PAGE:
Beliefnet
Jesus Creed

Richard Harvey, Paternoster, 2009
reviewed by Derek Leman
For some Jesus Creed readers Messianic Jewish will be a term with a good connotation and for others not so good. The difference depends on many things, not least what experiences you may have had with someone or some group using the label. The fact is, the idea of Jewish Christianity or some variety of return to Jewish or Hebraic roots occurs in many contexts, some of them not at all Jewish.
Why should a Christian know about Messianic Judaism, which Harvey defines broadly as “the religion of Jewish people who believe in Jesus (Yeshua) as the promised Messiah” (pg. 1)? 
My answer would be two-fold. First, the gospel is inextricably bound up with the past and the future of the people of Israel. Some would dispute this and many would be unaware of the idea. If you take a holistic approach to the Bible, Israel is not easily dismissed. Second, many Christians are likely to run into Jewish people from a variety of backgrounds, including intermarried Jews or Jews in the church. Israel is not merely a theoretical category, but a particular one you will likely encounter in the face of a Jewish man or woman.
Harvey’s map of the entire field of Messianic Jewish theology is broad, including groups and individuals all the way on the spectrum from Christian-barely-discernible-as-Jewish to practically-Orthodox-Jewish-but-following-Yeshua. He acknowledges that MJT (Messianic Jewish theology) is under-developed and only beginning to find its voice. He says in the book’s conclusion, “Whilst MJT is still at an embryonic and developmental stage, the study has shown that it does exist and must continue to develop if it is to meet the challenges facing Messianic Judaism” (pg. 284).
It is important to learn, as Harvey shows in the opening of the book, that Messianic Judaism developed historically through several important developments. The early MJ movement is to be located in the days of the apostles and the generations soon after. There were some very limited identifications of Jewish faith in Jesus during the long interim of the Middle Ages and into modernity. The modern rebirth began with the Christian Missions to the Jews movements, starting with Joseph Samuel Christian Frey in 1809 (The London Society for the Promotion of Christianity Among the Jews). These movements resulted in a the gathering of Hebrew Christians, as they made themselves known, a new idea that Christians of Jewish descent should not cease their Jewish identity. Perhaps the most famous is Alfred Edersheim whose books are still widely read.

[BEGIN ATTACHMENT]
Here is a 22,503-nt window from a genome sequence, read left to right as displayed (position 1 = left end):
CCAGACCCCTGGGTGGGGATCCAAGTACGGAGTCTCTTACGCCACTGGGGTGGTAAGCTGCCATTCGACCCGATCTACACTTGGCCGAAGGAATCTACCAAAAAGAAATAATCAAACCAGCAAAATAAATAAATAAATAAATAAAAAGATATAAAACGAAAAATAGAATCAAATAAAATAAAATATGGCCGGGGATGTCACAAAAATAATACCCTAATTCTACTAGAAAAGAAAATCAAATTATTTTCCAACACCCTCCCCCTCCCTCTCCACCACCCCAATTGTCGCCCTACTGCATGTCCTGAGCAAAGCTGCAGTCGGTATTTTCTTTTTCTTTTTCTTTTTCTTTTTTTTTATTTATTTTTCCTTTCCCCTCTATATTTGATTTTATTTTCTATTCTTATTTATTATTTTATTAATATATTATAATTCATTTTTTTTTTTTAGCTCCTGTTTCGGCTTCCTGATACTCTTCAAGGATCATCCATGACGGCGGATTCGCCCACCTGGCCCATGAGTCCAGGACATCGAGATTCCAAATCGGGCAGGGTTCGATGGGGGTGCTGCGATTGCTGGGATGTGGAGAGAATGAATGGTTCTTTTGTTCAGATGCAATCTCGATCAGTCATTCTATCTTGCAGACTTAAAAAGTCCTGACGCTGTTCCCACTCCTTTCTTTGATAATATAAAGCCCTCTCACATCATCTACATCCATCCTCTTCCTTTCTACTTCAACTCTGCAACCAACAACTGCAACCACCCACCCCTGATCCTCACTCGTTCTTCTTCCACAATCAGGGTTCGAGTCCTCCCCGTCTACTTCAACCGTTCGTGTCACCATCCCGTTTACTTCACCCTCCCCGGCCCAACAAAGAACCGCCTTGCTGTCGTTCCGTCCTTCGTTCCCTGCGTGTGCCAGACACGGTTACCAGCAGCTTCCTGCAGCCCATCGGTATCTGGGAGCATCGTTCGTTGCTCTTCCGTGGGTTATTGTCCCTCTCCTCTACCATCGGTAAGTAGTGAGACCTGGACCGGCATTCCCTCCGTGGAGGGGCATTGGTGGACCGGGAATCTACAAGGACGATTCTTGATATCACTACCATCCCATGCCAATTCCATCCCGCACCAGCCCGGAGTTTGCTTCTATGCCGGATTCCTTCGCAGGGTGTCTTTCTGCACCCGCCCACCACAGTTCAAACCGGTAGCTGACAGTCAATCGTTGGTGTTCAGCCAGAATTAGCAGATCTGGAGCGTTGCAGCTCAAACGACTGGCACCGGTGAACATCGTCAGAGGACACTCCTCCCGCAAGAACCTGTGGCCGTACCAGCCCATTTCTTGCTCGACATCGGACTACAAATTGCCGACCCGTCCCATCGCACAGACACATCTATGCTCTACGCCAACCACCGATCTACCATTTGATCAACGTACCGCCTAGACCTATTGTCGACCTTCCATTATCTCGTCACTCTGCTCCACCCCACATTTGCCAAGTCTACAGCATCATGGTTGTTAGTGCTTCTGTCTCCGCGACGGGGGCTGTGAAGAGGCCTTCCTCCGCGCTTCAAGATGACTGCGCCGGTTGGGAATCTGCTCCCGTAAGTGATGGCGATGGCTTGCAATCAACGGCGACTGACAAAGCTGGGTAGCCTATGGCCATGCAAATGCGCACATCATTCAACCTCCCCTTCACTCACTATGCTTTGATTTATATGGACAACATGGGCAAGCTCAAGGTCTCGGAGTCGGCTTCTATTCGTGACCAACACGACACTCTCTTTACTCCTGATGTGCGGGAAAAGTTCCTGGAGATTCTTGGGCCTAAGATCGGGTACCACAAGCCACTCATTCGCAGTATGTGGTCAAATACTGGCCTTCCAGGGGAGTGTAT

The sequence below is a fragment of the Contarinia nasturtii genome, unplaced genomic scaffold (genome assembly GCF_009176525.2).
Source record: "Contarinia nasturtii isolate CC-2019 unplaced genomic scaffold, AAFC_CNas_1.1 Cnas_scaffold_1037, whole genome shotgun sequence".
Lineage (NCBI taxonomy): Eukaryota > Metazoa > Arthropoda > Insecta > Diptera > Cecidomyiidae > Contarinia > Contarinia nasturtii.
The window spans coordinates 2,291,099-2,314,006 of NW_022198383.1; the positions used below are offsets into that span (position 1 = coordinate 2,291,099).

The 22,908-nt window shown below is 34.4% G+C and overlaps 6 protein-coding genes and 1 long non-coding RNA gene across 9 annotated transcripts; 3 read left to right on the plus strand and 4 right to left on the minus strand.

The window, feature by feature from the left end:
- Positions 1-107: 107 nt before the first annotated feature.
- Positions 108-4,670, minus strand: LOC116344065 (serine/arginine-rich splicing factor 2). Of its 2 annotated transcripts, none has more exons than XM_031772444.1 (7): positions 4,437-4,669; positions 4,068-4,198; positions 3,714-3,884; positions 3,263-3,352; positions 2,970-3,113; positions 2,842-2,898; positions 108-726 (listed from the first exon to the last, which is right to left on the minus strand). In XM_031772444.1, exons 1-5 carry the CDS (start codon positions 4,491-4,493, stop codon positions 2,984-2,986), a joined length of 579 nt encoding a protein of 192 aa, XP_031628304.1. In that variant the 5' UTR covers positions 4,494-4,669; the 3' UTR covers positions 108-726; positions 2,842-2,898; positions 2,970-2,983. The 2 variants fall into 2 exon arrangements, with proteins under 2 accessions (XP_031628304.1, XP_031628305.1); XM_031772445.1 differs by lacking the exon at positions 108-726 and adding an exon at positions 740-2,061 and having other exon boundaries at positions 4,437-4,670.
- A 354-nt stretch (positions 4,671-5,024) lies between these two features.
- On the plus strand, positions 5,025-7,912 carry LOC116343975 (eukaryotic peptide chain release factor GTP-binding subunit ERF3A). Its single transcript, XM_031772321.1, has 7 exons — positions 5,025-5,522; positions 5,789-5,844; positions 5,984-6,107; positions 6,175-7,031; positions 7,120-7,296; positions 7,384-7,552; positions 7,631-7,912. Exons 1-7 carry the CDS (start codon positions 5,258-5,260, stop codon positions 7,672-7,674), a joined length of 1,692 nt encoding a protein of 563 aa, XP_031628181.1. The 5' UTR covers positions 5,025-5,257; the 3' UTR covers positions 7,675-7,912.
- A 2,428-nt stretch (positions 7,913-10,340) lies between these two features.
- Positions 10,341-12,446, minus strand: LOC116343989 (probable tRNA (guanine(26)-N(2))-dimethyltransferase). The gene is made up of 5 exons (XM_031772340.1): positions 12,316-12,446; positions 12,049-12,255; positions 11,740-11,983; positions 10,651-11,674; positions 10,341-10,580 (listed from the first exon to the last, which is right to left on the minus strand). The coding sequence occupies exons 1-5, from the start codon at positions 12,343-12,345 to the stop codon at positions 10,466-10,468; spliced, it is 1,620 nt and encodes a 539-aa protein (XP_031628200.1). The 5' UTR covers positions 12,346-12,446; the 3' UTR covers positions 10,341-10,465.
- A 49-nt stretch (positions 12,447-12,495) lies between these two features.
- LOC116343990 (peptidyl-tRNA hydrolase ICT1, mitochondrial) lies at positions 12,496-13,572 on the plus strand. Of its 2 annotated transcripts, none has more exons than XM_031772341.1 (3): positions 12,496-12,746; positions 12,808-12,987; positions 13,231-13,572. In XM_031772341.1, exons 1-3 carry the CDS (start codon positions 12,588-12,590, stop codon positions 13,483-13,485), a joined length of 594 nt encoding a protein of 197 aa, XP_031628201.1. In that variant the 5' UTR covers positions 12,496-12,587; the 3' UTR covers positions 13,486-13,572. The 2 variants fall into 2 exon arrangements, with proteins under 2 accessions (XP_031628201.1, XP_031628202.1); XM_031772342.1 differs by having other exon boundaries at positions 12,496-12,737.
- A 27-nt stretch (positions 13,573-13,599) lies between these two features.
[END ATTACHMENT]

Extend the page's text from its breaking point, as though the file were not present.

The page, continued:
The emergence of MJ continued in the Jesus movements of the 1970’s, the emergence of Israel, and the increase of Jewish faith in Jesus. From this many in Christian missions to Jewish people and pioneers of Messianic Judaism emerged. This was the fertile ground from which Messianic Jewish congregations started forming in the 1970’s and eventually congregational networks such as the Messianic Jewish Alliance and the Union of Messianic Jewish Congregations. At the same time there was a rise in Christian missions to the Jews such as Jews for Jesus and Chosen People Ministries.
Harvey maps the whole spectrum of Messianic Jewish theology from the groups in America and Israel which continue from these 1970’s movements. He cites more than a score of academic papers and doctrinal dissertations studying the phenomenon of MJT. 
There are penetrating sociological questions. Are Messianic Jews Christians, Jews, both, something else? There are unique theological challenges. Should MJT accept the historic Christian ways of explaining the natures of Christ and the Trinity, or is there a need to develop the differentiated unity of God along Jewish theological lines and the divinity of Messiah with Jewish traditional categories?
On my own blog, “Messianic Jewish Musings,” you can find a fuller treatment of the book by searching the category “Richard Harvey.”
Questions that might make good discussion for the Jesus Creed community:
What about Messianic Judaism surprises you the most?
Do you see MJ as simply an indigenous Christianity, or is Jewishness something that runs deeper?
Are you comfortable seeing Messianic Jews alongside, in relation to, but separate from other churches?
*Note: I will be online Saturday evening and Sunday morning to respond to comments. 

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